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10 March 2014
World's oldest cheese found in China

The Chinese cheese dates back as early as 1615 BCE, and owes its conservation to the extraordinary conditions at Small River Cemetery Number 5, in northwestern China. First documented by a Swedish archaeologist in the 1930s, it lies in the fearsome Taklamakan Desert - one of the world's largest. A mysterious Bronze Age people buried dozens of their kin underneath what look like large wooden boats, atop a large sand dune near a now-dry river. The boats were wrapped so snugly with cowhide that it's as if they'd been "vacuum-packed," says study author Andrej Shevchenko, an analytical chemist at Germany's Max Planck Institute.
     The dry desert air and salty soil prevented decay to an extraordinary degree. The remains and grave goods were effectively freeze-dried, preserving the light-brown hair and strangely non-Asian facial features of the dead, along with their felt hats, wool capes and leather boots. Analysis of plant seeds and animal tissues showed the burials date to 1450 to 1650 BCE.
     Some of the bodies had oddly shaped crumbs on their necks and chests. By analyzing the proteins and fats in these clumps, Shevchenko and his colleagues determined that they're definitely cheese, not butter or milk, and was made by combining milk with a "starter" mix of bacteria and yeast. This technique is still used to make kefir - a sour, slightly fizzy dairy beverage - and kefir cheese, similar to cottage cheese.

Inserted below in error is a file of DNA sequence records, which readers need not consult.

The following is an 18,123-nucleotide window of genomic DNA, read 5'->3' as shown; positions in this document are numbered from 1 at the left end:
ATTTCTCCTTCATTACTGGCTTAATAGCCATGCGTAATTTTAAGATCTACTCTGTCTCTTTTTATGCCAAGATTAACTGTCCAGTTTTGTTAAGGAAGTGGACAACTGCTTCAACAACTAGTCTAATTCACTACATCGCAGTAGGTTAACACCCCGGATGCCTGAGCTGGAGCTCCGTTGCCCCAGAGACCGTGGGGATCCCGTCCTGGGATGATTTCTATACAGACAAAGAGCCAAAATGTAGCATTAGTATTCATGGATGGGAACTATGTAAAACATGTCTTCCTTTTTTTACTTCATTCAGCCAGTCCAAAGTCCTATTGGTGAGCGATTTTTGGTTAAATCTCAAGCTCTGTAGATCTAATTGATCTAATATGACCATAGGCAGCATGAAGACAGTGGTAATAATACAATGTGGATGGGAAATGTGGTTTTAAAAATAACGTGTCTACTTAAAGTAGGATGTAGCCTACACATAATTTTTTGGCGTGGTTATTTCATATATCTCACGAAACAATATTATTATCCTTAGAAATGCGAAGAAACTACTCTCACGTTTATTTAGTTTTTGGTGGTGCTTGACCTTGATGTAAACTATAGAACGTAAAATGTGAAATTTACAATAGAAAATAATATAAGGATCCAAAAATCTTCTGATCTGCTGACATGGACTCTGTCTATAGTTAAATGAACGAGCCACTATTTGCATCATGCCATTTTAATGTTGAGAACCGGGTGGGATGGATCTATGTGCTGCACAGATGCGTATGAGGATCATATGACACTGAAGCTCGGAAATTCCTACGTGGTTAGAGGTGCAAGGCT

Most cheese today is made with rennet, a substance from the guts of a calf, lamb or kid that curdles milk. Making cheese with rennet requires the killing of a young animal. The kefir method does not. Shevchenko argues that would have helped drive the spread of herding throughout Asia, from its origins in the Middle East. Both kefir and kefir cheese are low in lactose, making them edible for the lactose-intolerant inhabitants of Asia.
     Bioarchaeologist Oliver Craig of the University of York in Britain says the study's suggestion that the cheese was made with kefir starter rather than rennet is hard to prove, because the proteins could have decayed too much. He thinks a study of animal bones or pottery is needed to confirm that the cheese at the cemetery was part of a technological spread across Asia.

Edited from USA Today (25 February 2014)

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